Fewer presentations, more conversations

Fewer presentations, more conversations

Last time, I noted that certain groups I have worked with have succeeded in making meetings more productive by limiting, even eliminating completely, the use of slides.

For this post, my original intention was to focus on some of the surprising ways in which the unlikely pair of Jeff Bezos and Winston Churchill are indeed similar. At the same time, though, I happen to have my own relevant story to tell. Perhaps simply a coincidence, but in any case a timely one to our current discussion, one of my current jobs provides a logical follow-up to the concept, “fewer slides, more stories” from our previous post.

As it turns out, for about the past six months, I have been working with a client to improve the flow of its management meetings. Having been through this endeavor with numerous and diverse organizations in the past 20 years, I have acquired a certain level of familiarity with the matter at hand. Nonetheless, each case is different, and every time I begin anew with any group, it is interesting to see that at least some of the anticipated issues almost always emerge as the process unfolds.

The company in question is exceedingly well respected, enjoying a reputation as one of the truly outstanding organizations in its industry. They have won awards not only for sales and financial performance but also for the way they treat their employees. Thus, this is certainly not a case of poor performance or shoddy leadership.

Nonetheless, the CEO sought my help because he felt the need to improve interaction at the regular quarterly meetings of the company’s fifteen top managers. At these management forums, each participant reports on his or her group’s results, and then provides perspectives on any strategic issues that the other key people should be aware of. After each presentation, there is time allocated to open discussion, where all group members are free to comment, critique, and ask questions.

When I observed one such session, I was initially impressed by the high standard of the preparation and attention to detail. Every presenter had put in a lot of time, thought, and care—right down to the quality and appearance of the slides. In a sense, though, I felt that the focus on making a tightly-constructed, coherent, and visually impressive PowerPoint deck was itself a part of the problem.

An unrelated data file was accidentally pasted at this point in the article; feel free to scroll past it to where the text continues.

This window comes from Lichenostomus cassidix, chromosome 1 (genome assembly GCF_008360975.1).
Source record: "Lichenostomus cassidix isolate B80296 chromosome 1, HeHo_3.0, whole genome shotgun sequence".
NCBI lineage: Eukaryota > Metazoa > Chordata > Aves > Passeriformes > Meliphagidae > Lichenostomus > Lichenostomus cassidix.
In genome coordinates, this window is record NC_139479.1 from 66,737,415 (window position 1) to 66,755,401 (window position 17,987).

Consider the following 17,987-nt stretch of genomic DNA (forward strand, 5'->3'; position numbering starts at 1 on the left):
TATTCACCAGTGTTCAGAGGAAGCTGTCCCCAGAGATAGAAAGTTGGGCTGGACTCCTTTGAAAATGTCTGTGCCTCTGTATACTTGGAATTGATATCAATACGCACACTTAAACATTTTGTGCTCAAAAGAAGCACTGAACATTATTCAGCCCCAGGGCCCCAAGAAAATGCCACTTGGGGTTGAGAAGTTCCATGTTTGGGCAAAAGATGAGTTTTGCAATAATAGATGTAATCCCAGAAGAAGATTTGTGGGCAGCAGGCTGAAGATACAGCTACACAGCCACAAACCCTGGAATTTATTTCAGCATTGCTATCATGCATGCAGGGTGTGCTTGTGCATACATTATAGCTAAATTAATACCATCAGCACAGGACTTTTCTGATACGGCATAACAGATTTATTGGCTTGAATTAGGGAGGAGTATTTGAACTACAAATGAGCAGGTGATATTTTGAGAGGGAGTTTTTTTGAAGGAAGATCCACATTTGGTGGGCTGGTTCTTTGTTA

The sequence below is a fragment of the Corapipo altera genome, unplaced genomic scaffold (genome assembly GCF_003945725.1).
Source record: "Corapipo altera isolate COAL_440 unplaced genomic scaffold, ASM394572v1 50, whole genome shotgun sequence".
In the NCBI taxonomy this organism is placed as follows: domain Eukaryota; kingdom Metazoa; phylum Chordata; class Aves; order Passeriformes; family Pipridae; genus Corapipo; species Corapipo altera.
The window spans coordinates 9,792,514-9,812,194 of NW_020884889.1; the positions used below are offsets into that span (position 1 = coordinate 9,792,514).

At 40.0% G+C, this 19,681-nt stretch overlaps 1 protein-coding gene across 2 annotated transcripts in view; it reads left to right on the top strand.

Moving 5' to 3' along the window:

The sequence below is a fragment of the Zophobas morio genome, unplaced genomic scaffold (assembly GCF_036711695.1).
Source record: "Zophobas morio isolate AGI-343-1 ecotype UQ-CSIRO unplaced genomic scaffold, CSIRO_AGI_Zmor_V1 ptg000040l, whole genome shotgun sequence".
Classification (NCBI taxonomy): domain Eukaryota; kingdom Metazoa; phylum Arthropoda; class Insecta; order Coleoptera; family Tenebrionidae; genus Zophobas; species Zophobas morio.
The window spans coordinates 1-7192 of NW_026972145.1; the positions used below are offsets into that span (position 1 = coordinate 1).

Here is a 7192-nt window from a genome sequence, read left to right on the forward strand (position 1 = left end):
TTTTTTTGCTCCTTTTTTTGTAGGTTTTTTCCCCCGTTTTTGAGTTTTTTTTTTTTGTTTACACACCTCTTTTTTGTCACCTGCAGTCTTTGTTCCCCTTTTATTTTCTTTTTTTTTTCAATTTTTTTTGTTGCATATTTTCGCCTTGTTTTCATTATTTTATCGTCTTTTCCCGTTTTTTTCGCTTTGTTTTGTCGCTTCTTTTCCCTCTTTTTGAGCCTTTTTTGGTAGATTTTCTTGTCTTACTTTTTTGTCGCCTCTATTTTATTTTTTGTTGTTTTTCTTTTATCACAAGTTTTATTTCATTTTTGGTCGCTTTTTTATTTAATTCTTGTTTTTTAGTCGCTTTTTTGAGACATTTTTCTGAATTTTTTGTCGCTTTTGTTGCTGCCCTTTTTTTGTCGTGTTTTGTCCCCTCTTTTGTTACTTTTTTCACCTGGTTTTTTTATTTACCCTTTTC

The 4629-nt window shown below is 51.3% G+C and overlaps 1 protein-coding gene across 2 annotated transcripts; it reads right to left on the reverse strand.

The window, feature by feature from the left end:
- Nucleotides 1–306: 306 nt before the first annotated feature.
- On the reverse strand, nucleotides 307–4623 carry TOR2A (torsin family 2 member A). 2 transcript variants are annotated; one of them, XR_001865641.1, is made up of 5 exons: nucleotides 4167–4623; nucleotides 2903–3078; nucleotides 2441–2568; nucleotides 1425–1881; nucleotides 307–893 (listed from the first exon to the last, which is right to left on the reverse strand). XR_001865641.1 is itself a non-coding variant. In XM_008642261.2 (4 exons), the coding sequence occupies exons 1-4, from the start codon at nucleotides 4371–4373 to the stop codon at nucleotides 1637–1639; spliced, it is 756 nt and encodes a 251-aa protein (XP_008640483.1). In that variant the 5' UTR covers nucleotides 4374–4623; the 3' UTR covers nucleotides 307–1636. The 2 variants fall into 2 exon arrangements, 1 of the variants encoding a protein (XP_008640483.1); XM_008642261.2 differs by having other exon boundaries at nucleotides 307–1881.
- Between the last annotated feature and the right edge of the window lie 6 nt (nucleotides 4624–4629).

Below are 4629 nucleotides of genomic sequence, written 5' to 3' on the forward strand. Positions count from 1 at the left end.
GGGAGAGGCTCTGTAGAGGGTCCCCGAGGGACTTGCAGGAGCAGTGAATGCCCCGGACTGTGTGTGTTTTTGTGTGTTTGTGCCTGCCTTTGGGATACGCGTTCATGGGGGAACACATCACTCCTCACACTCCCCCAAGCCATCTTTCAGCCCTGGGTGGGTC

In using the word “problem”, I should emphasize that I do not mean it as an indictment of PowerPoint per se. Rather, my gripe is about the ways we use this type of software. In this particular client company, and in a number of others I have worked with the past few years, I have seen a group’s attention to what is on the screen actually distract from the content and flow of the discussion.

In general, the biggest drawback I see in our use of slides is that it puts us in a sort of “presentation mode”, where the speaker is above all else concerned with transferring information to the audience. If we consider the manner in which many sessions unfold, we see an interaction between three entities—a speaker, an audience, and a screen. When presenter and listeners turn their eyes to what is on a slide, it creates distance between the participants, taking the group away from the conversation they should be sharing.

The most effective meetings, in my view, keep a dialogue flowing. With or without slides, they feel more like informal conversations than formal presentations.

Of course, there are ways to use the screen’s content to augment our conversations rather than distract from them. In the next post, we’ll take a quick look at how we might achieve this goal.


Image: Flickr user Gary Knight